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Is self-deception correlated with intelligence?

Let’s return to evolution. Are humans the only species with the capacity for self-deception?

No, I do not think so. Lying is widespread throughout the animal kingdom, both between species and also within species. One example is mimics, species that are harmless and tasty but gain protection by resembling a poisonous or distasteful one. Psychologists are getting close to showing that monkeys practice self-deception.

Like humans, monkeys naturally associate members of their “in-group” with positive stimuli such as fruits, and out-group members with negative stimuli such as spiders.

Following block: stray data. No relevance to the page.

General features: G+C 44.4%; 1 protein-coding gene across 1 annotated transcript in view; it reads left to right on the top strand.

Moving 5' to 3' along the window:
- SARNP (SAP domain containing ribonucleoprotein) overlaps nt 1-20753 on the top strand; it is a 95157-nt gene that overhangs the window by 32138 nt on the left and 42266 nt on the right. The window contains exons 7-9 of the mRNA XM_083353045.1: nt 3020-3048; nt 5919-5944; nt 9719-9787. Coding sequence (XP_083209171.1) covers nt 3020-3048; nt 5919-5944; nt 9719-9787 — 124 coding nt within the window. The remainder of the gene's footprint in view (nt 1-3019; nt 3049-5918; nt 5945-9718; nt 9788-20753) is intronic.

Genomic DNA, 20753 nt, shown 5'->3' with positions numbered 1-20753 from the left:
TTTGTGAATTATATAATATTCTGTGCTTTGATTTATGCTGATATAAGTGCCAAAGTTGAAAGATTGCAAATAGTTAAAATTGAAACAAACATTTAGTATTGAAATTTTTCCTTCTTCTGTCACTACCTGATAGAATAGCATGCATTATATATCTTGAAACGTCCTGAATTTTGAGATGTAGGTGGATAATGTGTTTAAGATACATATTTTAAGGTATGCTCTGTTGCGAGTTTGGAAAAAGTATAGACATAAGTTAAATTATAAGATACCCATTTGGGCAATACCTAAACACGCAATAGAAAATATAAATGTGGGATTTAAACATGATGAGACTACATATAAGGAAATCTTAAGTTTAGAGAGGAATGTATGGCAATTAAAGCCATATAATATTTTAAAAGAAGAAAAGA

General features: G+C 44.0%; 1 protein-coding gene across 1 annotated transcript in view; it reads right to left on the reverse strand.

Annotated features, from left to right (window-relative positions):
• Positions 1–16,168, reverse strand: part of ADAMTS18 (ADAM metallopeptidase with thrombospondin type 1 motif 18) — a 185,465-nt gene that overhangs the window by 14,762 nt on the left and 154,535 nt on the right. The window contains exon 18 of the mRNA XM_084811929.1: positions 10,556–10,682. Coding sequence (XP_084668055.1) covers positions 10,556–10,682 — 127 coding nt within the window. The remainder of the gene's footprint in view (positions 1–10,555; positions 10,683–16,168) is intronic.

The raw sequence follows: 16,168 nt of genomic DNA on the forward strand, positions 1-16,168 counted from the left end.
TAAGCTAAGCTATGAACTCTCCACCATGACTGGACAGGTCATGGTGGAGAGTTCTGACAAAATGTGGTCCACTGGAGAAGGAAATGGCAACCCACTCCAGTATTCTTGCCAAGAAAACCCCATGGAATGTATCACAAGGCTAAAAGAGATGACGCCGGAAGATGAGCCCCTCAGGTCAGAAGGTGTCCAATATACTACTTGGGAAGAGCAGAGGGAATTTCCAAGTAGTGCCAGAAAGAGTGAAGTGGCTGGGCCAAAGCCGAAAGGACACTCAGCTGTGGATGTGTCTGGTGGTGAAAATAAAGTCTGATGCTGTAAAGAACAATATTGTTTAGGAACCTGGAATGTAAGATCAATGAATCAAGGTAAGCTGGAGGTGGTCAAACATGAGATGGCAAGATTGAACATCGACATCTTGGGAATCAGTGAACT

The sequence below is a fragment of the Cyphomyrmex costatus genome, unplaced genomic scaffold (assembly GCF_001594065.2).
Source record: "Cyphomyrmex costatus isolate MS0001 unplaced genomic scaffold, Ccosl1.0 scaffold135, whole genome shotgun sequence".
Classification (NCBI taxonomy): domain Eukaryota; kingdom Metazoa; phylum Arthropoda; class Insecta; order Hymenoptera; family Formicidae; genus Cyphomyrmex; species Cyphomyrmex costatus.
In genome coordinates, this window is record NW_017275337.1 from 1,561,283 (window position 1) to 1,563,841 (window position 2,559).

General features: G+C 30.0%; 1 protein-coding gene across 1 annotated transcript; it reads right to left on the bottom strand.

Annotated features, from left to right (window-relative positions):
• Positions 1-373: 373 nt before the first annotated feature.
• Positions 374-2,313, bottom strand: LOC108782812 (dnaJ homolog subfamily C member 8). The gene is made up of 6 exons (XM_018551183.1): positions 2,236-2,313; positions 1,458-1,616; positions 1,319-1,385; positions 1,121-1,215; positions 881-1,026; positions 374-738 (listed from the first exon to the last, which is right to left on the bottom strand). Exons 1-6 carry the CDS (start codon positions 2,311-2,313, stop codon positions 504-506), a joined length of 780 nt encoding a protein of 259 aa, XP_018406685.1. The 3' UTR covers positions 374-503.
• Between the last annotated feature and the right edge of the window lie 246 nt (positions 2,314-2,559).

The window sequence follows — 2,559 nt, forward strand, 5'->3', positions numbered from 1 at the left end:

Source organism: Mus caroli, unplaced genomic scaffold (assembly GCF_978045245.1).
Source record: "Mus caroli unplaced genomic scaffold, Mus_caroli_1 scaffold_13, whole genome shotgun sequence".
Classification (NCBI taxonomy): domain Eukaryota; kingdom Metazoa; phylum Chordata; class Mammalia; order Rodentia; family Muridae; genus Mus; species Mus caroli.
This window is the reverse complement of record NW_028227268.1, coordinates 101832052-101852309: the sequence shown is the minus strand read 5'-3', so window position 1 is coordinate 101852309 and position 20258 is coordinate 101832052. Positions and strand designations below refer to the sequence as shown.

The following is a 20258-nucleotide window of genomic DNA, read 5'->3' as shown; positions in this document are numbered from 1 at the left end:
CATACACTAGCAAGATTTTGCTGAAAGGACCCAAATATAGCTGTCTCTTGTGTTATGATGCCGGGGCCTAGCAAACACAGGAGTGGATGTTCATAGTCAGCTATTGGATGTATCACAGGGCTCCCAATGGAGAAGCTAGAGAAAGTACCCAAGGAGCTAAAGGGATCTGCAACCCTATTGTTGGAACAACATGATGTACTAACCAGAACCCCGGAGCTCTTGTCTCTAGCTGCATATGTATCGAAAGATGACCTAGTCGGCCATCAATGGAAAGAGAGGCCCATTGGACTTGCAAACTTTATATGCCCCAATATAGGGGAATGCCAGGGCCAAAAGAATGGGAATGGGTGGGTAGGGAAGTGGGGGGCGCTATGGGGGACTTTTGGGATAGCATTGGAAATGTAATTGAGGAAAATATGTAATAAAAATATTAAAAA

Do children come into the world as self-deceivers or does it take a while to develop?

That is very tough to say. There’s evidence that deception in children starts at six months of age. By eight or nine months they have developed the ability to deny that they care about something that they do care about. But demonstrating self-deception is tricky.

Is it right that self-deception is correlated with intelligence?

Yes, at least for deception. The smarter your child is, the more he or she lies. In monkeys, the bigger the neocortex is, the more often they’re seen lying in nature.

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Robert Trivers is one of the world’s best-known evolutionary biologists. His latest book is titled The Folly of Fools: The Logic of Deceit and Self-Deception in Human Life.

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